WATER FOR ELEPHANTS – James Newton Howard
Original Review by Jonathan Broxton
Water for Elephants is a romantic drama based on a popular novel by Sara Gruen. It stars Twilight’s Robert Pattinson as Jacob Jankowski, a young veterinarian during the great depression who leaves his Ivy League school and takes a job with a travelling circus looking after the animals after his parents are killed. It is there that he meets and falls in love with Marlena Rosenbluth (Reese Witherspoon), the circus’s star performer – despite the fact that she is married to August (Christoph Waltz), the circus’s head animal trainer and ringmaster, who has a deeply cruel streak. The film was directed by Francis Lawrence, co-stars Hal Holbrook, Paul Schneider and Jim Norton, and has a quite lovely score by James Newton Howard, reuniting with director Lawrence after their collaboration in I Am Legend in 2007.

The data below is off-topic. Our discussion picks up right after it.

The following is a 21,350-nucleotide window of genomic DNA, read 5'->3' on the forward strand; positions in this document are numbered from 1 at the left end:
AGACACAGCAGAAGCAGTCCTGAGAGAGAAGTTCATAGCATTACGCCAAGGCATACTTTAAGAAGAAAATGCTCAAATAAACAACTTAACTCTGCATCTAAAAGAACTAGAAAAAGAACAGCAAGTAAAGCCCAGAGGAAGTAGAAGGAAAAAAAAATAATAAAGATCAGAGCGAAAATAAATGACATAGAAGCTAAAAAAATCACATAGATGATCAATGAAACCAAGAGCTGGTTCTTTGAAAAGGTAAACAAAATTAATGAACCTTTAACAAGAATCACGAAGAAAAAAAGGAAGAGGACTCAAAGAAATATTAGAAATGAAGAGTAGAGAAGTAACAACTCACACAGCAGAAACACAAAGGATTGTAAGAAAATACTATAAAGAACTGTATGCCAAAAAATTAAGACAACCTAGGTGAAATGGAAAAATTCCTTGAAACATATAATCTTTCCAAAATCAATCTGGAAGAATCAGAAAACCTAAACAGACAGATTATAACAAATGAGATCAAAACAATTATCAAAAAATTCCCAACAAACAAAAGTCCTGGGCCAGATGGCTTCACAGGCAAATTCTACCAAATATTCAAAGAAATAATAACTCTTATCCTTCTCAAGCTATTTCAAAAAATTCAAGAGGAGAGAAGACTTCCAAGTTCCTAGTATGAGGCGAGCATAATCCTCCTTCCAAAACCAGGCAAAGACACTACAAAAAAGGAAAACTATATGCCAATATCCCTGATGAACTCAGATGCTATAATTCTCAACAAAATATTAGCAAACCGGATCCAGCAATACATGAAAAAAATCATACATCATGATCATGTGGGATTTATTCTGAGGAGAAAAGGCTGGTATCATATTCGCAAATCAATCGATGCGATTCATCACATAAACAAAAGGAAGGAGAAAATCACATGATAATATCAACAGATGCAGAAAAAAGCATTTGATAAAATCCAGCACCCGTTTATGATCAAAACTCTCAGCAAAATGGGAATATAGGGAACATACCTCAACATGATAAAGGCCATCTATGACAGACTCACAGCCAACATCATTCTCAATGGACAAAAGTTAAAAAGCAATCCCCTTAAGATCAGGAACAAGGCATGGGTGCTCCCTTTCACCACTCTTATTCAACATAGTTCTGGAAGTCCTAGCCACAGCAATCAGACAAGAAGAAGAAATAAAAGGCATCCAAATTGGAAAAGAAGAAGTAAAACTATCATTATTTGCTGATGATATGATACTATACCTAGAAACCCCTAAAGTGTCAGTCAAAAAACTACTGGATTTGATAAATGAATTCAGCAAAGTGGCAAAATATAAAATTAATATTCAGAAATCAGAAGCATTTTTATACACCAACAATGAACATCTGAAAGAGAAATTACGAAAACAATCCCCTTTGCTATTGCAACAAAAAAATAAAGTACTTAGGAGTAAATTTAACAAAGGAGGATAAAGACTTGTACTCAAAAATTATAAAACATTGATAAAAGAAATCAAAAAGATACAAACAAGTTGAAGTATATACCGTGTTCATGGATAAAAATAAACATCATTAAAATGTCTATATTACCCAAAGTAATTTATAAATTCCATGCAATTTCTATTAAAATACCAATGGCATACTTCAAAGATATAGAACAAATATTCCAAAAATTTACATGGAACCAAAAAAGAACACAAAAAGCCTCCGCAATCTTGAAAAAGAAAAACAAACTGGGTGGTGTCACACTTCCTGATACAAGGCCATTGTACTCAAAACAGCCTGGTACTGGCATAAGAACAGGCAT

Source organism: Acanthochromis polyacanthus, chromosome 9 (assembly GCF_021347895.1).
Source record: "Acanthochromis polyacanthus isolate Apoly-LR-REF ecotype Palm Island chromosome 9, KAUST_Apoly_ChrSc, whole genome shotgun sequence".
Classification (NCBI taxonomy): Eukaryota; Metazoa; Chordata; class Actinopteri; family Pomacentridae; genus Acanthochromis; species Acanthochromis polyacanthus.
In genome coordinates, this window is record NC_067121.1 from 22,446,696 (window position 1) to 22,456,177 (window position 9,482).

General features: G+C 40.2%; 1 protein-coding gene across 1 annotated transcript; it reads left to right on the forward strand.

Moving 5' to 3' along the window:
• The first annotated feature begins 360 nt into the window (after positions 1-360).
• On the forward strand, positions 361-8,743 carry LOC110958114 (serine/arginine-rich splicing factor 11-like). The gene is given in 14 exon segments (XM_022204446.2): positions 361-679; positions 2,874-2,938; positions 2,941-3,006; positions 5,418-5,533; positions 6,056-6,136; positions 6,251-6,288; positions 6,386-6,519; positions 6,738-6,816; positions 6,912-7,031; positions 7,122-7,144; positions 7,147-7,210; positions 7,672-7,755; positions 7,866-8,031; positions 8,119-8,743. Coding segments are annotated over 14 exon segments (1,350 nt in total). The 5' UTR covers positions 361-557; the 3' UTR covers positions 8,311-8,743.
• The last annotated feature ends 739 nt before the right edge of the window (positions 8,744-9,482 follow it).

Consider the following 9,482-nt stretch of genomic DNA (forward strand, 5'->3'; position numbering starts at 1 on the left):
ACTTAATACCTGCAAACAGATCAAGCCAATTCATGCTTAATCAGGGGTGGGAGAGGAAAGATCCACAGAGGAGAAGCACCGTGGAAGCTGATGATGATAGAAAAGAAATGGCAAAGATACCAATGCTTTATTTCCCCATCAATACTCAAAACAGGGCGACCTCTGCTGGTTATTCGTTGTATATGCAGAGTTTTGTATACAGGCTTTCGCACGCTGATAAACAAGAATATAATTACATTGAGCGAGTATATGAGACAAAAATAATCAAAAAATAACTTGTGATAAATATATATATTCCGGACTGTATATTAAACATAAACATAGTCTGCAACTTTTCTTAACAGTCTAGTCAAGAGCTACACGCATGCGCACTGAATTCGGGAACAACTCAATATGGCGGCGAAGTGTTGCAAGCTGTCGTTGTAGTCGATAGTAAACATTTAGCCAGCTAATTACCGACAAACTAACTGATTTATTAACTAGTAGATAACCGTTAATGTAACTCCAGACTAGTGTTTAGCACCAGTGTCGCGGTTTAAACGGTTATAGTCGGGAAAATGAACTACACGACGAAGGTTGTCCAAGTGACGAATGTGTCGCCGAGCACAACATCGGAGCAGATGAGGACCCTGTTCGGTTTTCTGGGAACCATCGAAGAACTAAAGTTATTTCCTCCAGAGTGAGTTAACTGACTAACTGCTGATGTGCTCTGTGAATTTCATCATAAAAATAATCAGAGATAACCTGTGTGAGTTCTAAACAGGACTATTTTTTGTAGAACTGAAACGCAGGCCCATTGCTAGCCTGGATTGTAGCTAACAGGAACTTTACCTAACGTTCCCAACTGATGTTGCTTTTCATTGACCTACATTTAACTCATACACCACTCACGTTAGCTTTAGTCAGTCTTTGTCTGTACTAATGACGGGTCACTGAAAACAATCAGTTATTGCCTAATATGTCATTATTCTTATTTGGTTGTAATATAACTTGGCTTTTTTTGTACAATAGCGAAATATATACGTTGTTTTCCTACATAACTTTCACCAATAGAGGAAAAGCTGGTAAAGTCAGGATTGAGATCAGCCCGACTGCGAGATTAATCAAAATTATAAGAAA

A gentle, intimate work written for the most part for a full orchestra, Water for Elephants is a bit of a departure from Howard’s most recent works, many of which have tended to emphasize action and tension over romantic passions, and as such this score comes across as a breath of fresh air. Howard hasn’t been able to get out this particular bag of tricks to this extent in many years, and it’s a timely reminder that he is a much more well-rounded and versatile composer than his recent filmography suggests.